With the AI’s blessing on smartphones, face recognition has become the standard for current smartphones; face recognition is more convenient than traditional smartphone unlocking modes such as fingerprint recognition and character passwords. However, from the perspective of privacy protection, it may not be more secure.
On December 13, Forbes reporter Thomas Brewster published an article about how his 3D printheads fooled the face recognition process of smartphones.
Thomas Brewster completed the process at a company called Backface in Birmingham, England. He photographed his avatar in a studio with 50 cameras and synthesizes a complete 3D image, then imports the image into a 3D printing device, and finally prints out the 3D printhead.
Of course, this head shape is not perfect, and then Backface has modified the head shape in the next few days.
Subsequently, the test on the security of face recognition officially began.
Thomas Brewster first used his real face to register face recognition on five smartphones, including the iPhone X, LG G7 ThinQ, Samsung Galaxy S9, Samsung Note 8 and One Plus 6, and then the face recognition function of the five mobile phones is unlocked using the already printed 3D print head type.
The end result is that all the Android devices that participated in the test were successfully fooled (although there are differences in difficulty), and the iPhone X’s performance was impeccable.
On the LG G7, One Plus 6, Samsung S9 and Note 8, the face recognition function was successfully deceived, which indicates that their security in face recognition is not enough.
For Android phones, face recognition is an auxiliary biometric unlocking tool, and for iPhone X, face recognition is the only biometric option.
Thomas Brewster said that when using the LG G7 for face entry for the first time, users will be reminded and told that face recognition is a less secure alternative.
However, LG said that face recognition will be updated during subsequent use to improve stability and security – but PIN and fingerprint recognition are preferred.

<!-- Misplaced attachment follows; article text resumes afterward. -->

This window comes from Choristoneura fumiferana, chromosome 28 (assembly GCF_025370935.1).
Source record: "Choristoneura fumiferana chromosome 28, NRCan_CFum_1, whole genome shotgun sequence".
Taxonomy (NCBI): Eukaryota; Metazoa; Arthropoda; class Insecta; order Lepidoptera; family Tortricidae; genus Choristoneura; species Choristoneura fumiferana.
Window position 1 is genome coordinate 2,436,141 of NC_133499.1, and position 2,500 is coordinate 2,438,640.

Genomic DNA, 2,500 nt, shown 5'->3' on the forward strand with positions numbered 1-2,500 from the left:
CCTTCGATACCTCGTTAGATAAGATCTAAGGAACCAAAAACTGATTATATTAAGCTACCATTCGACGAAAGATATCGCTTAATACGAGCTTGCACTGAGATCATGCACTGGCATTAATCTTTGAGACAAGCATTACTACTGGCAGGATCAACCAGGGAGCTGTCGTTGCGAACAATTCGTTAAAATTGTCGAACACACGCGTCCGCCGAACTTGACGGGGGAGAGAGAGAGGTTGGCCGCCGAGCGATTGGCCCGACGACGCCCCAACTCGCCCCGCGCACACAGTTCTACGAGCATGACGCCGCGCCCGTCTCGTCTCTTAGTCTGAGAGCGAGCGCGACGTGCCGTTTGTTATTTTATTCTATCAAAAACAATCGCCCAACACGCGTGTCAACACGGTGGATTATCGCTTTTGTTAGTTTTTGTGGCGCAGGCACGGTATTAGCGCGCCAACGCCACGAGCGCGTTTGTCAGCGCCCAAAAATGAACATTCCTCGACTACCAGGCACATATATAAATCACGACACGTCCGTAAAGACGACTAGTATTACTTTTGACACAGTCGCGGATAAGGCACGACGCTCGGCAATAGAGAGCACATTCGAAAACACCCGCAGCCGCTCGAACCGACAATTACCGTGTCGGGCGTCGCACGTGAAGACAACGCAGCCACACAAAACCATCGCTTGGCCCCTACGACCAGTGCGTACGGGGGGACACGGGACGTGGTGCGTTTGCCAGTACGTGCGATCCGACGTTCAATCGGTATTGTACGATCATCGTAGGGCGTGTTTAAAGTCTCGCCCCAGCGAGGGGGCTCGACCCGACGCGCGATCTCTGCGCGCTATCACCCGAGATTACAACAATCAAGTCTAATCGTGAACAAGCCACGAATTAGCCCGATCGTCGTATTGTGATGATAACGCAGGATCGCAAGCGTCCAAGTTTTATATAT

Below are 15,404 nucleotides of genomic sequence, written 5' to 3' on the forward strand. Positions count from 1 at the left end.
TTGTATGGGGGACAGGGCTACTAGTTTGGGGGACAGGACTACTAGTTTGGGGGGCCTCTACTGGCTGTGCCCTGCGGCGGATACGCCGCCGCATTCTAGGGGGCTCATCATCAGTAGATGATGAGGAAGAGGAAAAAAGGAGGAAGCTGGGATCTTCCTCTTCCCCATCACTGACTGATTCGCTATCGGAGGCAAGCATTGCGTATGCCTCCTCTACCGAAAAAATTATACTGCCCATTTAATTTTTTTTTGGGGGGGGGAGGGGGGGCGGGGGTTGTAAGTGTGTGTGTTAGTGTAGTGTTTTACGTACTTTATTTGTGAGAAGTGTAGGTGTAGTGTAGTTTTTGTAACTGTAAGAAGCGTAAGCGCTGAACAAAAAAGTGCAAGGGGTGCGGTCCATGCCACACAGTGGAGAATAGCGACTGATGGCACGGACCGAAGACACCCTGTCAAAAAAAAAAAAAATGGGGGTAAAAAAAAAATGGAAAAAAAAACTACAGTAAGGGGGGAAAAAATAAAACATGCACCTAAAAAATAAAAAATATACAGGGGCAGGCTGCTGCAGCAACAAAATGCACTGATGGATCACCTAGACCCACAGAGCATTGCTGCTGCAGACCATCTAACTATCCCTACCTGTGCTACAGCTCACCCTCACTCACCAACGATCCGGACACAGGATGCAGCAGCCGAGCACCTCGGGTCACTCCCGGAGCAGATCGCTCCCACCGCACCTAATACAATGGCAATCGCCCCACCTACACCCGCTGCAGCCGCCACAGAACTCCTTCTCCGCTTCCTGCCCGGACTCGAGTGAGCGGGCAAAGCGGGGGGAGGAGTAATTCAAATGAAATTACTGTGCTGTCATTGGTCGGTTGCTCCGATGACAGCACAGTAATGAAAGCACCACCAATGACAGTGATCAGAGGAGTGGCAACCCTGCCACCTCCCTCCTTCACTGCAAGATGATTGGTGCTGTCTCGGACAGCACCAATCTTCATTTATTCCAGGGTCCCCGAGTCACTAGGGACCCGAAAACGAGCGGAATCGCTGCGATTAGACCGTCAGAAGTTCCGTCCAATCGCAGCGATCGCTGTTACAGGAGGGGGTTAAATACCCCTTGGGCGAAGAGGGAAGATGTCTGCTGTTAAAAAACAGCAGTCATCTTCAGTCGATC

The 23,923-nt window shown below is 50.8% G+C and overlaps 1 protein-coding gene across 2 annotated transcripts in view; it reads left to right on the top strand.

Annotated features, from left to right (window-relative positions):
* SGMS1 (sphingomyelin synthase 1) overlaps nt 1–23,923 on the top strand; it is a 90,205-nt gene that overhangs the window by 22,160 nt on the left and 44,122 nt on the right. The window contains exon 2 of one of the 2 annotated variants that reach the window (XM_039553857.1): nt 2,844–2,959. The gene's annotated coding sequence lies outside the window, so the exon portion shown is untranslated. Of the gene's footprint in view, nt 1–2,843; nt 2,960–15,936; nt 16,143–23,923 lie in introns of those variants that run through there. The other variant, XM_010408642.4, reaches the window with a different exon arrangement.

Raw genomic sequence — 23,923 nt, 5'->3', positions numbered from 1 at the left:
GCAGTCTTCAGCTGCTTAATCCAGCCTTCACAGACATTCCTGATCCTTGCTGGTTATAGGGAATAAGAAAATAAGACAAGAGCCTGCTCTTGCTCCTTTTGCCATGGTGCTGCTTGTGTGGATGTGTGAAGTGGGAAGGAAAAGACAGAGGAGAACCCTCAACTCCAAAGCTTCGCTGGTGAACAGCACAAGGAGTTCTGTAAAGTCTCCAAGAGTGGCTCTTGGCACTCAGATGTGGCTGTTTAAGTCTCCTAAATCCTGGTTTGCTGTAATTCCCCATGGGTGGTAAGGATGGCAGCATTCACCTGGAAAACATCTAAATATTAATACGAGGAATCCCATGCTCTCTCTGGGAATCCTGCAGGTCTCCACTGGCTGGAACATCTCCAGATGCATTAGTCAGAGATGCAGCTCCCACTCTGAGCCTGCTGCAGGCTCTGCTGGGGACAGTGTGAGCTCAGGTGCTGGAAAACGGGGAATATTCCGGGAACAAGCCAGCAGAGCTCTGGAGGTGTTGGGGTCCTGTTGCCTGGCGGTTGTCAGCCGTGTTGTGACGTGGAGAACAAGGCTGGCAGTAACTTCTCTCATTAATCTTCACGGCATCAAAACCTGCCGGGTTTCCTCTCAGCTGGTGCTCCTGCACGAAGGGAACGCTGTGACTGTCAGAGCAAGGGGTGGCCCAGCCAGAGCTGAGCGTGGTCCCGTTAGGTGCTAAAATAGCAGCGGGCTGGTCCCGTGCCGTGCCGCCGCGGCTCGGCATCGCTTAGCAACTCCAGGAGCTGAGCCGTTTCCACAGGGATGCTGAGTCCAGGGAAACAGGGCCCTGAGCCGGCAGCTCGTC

The Samsung S9 also has similar reminders. However, when the user first sets up the phone, face recognition and iris recognition are recommended. Of course, in the 3D printing state, iris recognition is obviously not passable, but face recognition is successful, although it requires some different angles and light.
In Samsung Note 8, Samsung offers a “quick recognition” option, but this option is less secure than normal face recognition.
Samsung responded by saying that face recognition is a convenient way to open the phone, a bit like “slide and unlock”, but the company provides the highest level of biometric authentication system – fingerprint or iris – to unlock the phone and complete the Samsung Pay payment.
One plus 6 did not have the above security reminder, and it was quickly successful in the process of unlocking with the 3D print head.
One plus responded that face unlocking is based on convenience. It is recommended that users use passwords, numbers, and fingerprints to ensure security. At the same time, face unlocking will not be applied to applications such as bank accounts and payments.
The iPhone X passed the test without any suspense, which was determined by its investment in hardware and software related to face recognition; in order to test security, Apple even teamed up with Hollywood Studio to create a simulation mask to test its security.
Based on this level of security, Apple has abandoned fingerprint recognition in the iPhone X and its follow-up products, uses face recognition as a payment security tool too.
In addition, Microsoft’s Windows Hello face recognition performance is also good, it also successfully passed the test, but Thomas Brewster did not indicate which Windows device it tested.
Obviously, in addition to Apple, many Android manufacturers have a lot of room for improvement in face recognition security. So far, most Android phone manufacturers have not dared to completely remove the fingerprint recognition function and that’s why have placed the fingerprint identification module at the bottom of the screen,
Matt Lewis, a security researcher from NCC Group, believes that if users are concerned that their device is being cracked by a “fake head”, then it is best not to use face recognition, but use a PIN code or password because biometric-based unlocking is easy to use. Ways to crack – as long as the cracker has enough time, resources and specific attack objects.
Thomas Brewster’s test is enough to prove that Android face recognition is not safe enough, but it does not prove how easy it is to crack them, especially for ordinary people.
So, the last question is coming. After reading this article, will you still use face recognition on your phone to unlock it?